January 13, 2003
CONNECTICUT VOYEURISM LAWS
By: Susan Price-Livingston, Associate Attorney
You asked about Connecticut's voyeurism and “Peeping Tom” laws.
A person is guilty of voyeurism when he knowingly photographs, films, videotapes, or otherwise records another person's image without that person's knowledge and consent under the following circumstances. The actor must be motivated by either (1) malice or (2) an intent to satisfy or arouse his or another person's sexual desires. The filming must be of someone who is not in plain view and under the circumstances has a reasonable expectation of privacy. This offense is a class A misdemeanor, punishable by a prison term of up to one year, a fine of up to $2,000, or both (CGS § 53a-189a).
It is a more serious crime to disseminate one of these images when the disseminator (1) knows that it was obtained in this manner and (2) does not have the subject's permission. This offense is a class D felony punishable by a prison term of up to five years, a fine of up to $5,000, or both (CGS § 53a-189b).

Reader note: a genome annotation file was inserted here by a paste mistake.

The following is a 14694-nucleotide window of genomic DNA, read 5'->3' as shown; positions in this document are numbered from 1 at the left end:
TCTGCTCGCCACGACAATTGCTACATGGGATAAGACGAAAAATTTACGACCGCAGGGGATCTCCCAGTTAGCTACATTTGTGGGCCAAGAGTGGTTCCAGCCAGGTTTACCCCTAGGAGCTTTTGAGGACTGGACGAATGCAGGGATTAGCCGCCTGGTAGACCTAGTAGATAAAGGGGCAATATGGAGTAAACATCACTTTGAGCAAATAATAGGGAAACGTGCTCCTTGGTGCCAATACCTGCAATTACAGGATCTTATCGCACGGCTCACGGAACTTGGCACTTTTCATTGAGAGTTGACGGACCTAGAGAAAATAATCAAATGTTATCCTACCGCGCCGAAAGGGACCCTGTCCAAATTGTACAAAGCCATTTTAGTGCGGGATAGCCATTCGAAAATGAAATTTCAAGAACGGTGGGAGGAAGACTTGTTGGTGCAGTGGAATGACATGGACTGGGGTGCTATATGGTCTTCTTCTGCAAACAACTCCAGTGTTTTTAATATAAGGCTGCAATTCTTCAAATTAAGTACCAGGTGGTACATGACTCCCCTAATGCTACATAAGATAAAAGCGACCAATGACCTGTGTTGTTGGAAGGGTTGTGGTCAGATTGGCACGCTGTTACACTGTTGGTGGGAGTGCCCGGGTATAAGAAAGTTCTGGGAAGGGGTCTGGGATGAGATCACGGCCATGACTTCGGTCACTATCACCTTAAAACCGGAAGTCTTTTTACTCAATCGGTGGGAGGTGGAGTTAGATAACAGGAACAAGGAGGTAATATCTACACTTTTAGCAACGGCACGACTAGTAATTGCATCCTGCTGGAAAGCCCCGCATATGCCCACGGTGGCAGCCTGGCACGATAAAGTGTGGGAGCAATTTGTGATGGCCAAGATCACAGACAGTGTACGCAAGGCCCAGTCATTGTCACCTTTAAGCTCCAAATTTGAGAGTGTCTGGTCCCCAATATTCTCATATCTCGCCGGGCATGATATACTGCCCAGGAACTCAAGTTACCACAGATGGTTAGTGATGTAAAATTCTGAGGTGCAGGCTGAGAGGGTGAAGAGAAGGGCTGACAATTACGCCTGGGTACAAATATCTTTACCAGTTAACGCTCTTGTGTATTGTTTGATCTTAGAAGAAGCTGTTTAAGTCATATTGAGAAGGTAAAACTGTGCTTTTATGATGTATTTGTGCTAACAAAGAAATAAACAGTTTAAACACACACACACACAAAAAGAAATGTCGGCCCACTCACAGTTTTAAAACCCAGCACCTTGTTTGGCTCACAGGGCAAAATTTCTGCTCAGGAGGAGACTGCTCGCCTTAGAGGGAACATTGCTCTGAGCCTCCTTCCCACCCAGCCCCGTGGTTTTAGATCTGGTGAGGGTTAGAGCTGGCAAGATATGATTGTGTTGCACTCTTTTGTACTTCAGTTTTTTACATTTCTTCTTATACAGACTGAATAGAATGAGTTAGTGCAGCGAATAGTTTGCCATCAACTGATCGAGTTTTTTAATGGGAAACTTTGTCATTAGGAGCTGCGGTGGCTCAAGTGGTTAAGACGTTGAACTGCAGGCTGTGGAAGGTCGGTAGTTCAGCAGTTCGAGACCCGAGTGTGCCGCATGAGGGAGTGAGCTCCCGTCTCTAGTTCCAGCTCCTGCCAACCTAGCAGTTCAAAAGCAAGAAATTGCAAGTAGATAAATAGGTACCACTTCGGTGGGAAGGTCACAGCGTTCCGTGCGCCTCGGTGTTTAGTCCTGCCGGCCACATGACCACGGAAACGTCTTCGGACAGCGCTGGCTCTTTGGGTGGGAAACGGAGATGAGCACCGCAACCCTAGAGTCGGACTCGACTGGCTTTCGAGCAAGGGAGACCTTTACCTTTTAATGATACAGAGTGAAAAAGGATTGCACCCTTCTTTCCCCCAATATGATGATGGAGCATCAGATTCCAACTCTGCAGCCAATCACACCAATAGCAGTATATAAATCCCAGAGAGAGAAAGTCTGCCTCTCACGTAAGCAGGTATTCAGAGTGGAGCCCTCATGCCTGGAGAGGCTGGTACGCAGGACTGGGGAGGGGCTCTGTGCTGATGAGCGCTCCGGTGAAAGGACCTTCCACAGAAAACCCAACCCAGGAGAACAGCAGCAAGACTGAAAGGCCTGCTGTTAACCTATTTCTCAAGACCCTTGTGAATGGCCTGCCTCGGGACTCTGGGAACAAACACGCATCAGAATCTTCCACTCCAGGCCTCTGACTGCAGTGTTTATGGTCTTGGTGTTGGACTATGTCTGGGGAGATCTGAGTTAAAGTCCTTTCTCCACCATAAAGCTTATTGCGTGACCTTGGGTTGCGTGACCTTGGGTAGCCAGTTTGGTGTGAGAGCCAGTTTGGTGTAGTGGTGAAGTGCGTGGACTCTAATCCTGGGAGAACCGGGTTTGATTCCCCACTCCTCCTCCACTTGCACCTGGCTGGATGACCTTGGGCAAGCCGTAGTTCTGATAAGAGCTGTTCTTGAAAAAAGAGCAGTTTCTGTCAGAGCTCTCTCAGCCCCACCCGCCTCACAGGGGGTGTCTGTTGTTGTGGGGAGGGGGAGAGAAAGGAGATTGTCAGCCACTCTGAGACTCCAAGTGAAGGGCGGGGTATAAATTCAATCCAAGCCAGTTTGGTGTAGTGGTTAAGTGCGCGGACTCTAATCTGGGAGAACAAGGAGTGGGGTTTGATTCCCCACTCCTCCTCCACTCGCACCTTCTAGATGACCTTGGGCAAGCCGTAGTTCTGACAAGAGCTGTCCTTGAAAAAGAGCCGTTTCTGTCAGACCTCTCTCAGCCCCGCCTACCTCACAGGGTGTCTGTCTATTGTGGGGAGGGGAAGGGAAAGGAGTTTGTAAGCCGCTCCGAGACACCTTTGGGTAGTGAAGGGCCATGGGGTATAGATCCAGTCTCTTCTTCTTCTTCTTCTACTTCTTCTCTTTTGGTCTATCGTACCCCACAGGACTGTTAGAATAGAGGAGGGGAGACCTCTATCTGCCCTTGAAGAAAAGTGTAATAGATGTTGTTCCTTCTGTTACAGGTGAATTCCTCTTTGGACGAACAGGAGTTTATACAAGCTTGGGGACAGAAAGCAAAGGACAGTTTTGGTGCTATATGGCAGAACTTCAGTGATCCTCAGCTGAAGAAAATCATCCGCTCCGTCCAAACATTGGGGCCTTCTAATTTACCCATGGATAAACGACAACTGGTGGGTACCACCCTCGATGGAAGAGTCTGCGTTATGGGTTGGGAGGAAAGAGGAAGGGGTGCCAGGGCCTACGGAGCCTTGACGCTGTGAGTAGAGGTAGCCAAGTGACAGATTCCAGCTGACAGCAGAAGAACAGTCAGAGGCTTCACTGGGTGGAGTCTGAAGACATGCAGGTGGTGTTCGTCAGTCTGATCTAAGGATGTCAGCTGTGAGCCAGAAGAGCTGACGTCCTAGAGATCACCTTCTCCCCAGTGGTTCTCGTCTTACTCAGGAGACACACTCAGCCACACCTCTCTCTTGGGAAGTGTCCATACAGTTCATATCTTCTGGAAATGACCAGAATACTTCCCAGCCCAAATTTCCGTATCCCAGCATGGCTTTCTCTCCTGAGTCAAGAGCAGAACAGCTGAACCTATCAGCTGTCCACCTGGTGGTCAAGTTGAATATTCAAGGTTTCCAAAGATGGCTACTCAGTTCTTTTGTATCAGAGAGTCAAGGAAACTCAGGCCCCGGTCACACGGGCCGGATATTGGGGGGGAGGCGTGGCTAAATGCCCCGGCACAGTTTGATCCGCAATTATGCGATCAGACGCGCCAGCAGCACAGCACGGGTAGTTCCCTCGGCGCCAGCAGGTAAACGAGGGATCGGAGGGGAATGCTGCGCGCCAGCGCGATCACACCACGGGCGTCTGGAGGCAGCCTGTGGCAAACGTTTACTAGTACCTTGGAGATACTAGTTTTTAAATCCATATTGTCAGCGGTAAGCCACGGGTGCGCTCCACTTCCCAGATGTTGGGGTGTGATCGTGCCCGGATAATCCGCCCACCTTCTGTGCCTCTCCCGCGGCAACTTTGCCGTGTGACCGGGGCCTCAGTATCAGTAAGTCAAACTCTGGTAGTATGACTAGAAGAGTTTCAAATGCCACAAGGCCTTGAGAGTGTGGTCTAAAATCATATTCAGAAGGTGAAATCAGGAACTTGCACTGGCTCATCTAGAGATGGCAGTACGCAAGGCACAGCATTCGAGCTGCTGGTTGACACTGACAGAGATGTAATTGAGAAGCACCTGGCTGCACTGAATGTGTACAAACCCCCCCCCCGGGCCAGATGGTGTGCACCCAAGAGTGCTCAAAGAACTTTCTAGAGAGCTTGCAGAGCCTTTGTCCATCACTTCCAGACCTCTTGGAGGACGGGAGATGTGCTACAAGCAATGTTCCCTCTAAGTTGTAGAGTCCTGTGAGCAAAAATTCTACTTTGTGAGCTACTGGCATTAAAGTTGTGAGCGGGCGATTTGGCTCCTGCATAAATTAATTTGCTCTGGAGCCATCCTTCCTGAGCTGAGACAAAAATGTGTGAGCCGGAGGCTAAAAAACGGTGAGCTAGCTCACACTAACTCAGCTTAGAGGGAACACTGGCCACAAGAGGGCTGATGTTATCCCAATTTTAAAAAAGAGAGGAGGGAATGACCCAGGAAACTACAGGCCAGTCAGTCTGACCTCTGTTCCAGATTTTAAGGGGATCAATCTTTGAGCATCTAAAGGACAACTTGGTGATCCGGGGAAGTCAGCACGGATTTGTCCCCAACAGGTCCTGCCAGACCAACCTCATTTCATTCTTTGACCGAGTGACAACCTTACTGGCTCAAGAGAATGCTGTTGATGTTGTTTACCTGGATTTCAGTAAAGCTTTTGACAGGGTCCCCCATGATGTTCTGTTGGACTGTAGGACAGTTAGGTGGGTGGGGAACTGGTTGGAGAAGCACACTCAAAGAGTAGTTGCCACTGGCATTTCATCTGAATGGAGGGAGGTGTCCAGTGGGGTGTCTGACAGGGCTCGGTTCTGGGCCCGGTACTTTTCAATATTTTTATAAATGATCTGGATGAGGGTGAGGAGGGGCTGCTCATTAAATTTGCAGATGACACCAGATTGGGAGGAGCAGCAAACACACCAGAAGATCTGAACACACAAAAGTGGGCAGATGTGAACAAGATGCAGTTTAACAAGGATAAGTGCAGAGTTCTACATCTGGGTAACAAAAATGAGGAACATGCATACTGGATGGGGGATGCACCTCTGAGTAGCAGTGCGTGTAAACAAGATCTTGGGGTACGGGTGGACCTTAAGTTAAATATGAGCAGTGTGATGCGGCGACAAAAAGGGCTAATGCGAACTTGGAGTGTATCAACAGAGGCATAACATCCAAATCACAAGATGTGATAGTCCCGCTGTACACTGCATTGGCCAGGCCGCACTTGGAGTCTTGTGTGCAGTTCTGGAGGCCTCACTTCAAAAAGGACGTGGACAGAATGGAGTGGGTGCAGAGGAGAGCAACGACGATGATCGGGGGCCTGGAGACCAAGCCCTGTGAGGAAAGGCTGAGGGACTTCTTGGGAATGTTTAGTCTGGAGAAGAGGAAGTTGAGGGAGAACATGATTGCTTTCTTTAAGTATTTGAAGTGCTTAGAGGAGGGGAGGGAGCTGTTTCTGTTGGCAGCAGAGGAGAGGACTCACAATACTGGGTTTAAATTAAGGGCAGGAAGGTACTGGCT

Legislation enacted in 2001 extends the crime of disorderly conduct (CGS § 53a-182) to so-called “Peeping Toms” who trespass (illegally come onto property, but have no intent to harm) and observe someone inside a dwelling. It gives “dwelling” the same meaning it has in the burglary statutes (i.e., a building usually occupied by a person lodging therein at night). The observation must occur (1) without the observed person's
consent, (2) while the subject is not in plain view, and (3) under circumstances where he has a reasonable expectation of privacy. The law exempts casual or cursory observations (PA 01-83).
Disorderly conduct is a class C misdemeanor, punishable by up to three months in prison, a fine of up to $500, or both.
Victims of voyeurism or peeping tom activities could probably also sue the offender for invasion of privacy, but we found no reported Connecticut case. OLR Report 2000-R-0498 describes the possible civil claims in more detail.